Avik Roy marks Medicare’s 45th birthday with an explanation of how the program has expanded beyond its original mandate. The conclusion:
When Medicare was enacted, the staff of the House Ways and Means Committee (which was responsible for estimating the program’s costs and effects, since the Congressional Budget Office had yet to be created) projected that its cost would grow from under $5 billion in its first year to $12 billion in 1990 – accounting for inflation – because they expected that hospital-cost growth would not exceed wage growth from 1975 onward. Instead, Medicare expenditures grew at roughly 2.4 times the rate of inflation over that period, and in 1990 reached not $12 billion but $110 billion. By 2000, the program cost $219 billion. Last year, it cost just over $520 billion. According to the Congressional Budget Office, if Medicare is not reformed, by 2020 it will cost about a trillion dollars a year.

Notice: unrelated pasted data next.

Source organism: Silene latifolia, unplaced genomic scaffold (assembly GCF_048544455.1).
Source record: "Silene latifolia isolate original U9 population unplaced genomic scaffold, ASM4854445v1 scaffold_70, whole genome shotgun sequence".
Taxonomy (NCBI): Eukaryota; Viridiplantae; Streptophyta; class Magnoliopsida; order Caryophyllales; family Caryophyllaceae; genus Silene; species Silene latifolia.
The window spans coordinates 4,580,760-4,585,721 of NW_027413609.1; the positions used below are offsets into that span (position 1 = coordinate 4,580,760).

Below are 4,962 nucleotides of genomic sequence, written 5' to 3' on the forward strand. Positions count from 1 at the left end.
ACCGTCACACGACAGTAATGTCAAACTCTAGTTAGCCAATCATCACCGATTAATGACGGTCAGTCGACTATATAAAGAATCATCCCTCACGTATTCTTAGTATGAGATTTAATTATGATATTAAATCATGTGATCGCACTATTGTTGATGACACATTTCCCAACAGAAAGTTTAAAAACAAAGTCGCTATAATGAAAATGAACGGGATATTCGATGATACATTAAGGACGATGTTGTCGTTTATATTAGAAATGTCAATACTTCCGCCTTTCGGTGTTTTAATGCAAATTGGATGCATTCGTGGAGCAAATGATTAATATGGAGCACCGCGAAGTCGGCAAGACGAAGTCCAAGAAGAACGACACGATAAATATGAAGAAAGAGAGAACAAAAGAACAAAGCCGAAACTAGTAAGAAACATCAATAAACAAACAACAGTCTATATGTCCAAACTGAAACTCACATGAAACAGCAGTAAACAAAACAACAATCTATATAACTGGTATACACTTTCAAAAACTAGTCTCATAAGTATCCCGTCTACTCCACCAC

Why this happened is a subject for another time-but the simple answer is: it’s easy to waste other people’s money.
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